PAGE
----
Bill Gates needs to practice what he preaches


When one of the two richest people on the planet says that he is undertaxed, it makes for intriguing, self-righteous headlines.

Bill Gates of Microsoft fame is worth an estimated $90 billion (plus or minus a few billion) and has long been an advocate for higher tax rates for ultra-rich people like himself.

He and his wife operate the Bill and Melinda Gates Foundation, which has some $41.3 billion in assets, per KPMG’s Dec. 31, 2016 audit.

Much of the money is the result of Gates’ and Warren Buffett’s pledges to leave half their fortunes or more to the foundation — and their donations are legal and tax deductible.

While I respect Gates the businessman tremendously, his position on taxes and his political jabbing don’t exactly wash with his actions.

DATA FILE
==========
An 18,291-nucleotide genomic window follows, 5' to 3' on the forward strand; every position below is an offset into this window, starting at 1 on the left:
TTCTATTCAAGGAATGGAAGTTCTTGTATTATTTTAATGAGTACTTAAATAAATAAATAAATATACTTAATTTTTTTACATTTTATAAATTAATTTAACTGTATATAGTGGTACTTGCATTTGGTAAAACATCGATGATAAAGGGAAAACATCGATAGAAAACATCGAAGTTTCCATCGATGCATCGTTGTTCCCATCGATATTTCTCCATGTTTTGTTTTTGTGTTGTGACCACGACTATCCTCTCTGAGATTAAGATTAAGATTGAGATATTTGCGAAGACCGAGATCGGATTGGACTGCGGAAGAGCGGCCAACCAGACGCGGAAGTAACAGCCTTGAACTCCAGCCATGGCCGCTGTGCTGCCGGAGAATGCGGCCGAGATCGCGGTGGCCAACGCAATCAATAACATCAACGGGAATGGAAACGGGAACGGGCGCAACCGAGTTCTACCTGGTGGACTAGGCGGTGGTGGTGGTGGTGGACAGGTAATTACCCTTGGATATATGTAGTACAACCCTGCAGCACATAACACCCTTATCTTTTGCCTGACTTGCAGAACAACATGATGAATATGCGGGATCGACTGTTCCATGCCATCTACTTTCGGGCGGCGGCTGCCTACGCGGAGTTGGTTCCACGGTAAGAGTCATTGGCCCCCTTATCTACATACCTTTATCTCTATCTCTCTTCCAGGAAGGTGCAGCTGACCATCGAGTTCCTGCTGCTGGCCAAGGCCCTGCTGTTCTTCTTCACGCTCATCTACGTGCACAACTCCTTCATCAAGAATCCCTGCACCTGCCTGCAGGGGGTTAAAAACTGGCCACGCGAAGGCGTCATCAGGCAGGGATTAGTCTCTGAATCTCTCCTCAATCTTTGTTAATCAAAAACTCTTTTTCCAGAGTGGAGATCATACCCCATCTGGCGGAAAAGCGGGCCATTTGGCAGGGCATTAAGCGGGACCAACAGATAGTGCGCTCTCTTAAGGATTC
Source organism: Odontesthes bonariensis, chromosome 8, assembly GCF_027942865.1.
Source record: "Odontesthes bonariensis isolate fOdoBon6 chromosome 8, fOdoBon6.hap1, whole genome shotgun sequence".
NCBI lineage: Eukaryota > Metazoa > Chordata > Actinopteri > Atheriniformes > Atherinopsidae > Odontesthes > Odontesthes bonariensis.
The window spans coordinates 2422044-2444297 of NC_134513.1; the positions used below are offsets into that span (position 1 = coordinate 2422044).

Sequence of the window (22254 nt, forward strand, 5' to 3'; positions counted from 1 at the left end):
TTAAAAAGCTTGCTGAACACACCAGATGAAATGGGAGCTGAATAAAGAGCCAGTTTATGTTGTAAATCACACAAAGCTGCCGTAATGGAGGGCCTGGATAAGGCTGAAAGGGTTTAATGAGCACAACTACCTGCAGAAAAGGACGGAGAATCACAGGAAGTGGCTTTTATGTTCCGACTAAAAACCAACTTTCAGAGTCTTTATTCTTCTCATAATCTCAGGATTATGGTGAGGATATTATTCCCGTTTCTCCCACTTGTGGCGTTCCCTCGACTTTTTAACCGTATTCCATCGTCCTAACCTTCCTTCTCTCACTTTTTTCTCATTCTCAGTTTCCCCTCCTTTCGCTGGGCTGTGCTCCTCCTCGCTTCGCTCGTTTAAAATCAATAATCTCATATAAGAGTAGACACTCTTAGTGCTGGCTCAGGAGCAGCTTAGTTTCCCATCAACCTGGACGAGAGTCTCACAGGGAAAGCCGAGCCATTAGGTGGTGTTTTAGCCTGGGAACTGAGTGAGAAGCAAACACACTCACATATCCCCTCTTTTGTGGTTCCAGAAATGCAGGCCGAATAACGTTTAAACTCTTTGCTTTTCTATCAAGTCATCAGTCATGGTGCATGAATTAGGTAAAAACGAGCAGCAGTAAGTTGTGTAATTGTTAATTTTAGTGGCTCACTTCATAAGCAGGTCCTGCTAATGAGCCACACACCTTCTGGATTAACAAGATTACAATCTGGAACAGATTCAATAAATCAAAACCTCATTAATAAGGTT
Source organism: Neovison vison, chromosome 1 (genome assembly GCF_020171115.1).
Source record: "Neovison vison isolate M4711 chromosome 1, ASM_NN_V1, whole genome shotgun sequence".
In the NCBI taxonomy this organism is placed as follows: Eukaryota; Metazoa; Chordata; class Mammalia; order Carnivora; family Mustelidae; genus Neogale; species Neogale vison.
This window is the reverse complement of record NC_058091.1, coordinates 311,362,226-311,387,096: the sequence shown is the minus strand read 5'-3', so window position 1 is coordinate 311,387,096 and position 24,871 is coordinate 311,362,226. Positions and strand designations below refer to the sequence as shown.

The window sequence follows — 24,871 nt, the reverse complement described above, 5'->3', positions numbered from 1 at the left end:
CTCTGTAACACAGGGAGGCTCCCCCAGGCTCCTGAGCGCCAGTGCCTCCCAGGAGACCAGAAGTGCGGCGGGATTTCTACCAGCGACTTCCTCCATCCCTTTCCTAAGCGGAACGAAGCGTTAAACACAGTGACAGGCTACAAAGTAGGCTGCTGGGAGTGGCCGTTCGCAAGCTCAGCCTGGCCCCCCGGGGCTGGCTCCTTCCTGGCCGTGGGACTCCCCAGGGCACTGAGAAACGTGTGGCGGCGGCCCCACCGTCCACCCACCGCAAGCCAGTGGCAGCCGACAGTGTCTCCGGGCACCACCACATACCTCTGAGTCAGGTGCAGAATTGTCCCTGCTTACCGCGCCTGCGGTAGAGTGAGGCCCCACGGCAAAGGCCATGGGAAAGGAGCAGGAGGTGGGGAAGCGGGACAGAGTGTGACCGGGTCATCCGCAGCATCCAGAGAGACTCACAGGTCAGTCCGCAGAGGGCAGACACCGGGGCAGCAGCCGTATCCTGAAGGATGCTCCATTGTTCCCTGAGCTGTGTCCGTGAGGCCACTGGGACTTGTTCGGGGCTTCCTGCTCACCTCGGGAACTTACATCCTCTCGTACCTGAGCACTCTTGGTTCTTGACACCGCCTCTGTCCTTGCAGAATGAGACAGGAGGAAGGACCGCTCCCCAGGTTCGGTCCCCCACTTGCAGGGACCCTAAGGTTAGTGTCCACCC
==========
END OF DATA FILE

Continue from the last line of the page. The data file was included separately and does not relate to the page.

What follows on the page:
The thing with megabillionaire founders of public companies is that their wealth comes in the form of their stock holdings, not their salary and income. So Gates, Buffett and Amazon’s Jeff Bezos incur tax bills on their real wealth “holdings” only when they sell shares into the market.

The tax on their salaries, which are usually quite small, is irrelevant when you have $50 billion-plus of net worth.

Charity is one of the great things about America, but does Bill Gates deserve a US tax deduction if his foundation is giving aid to people in need overseas? Not really.

So my feelings are mixed. Kudos to Gates for doing good on many fronts around the world.

Bill, as I am sure you know, you can always pay more taxes to the US Treasury Department.

And here’s exactly how you can:

If you want to make a voluntary contribution to the US government, you can do so by sending a separate payment to the Treasury via the Bureau of the Fiscal Service with the stipulation that it be used to “reduce the debt held by the public.”

You may deduct (as a charitable donation) a gift to the government to reduce the debt.

Then it can be a personal choice.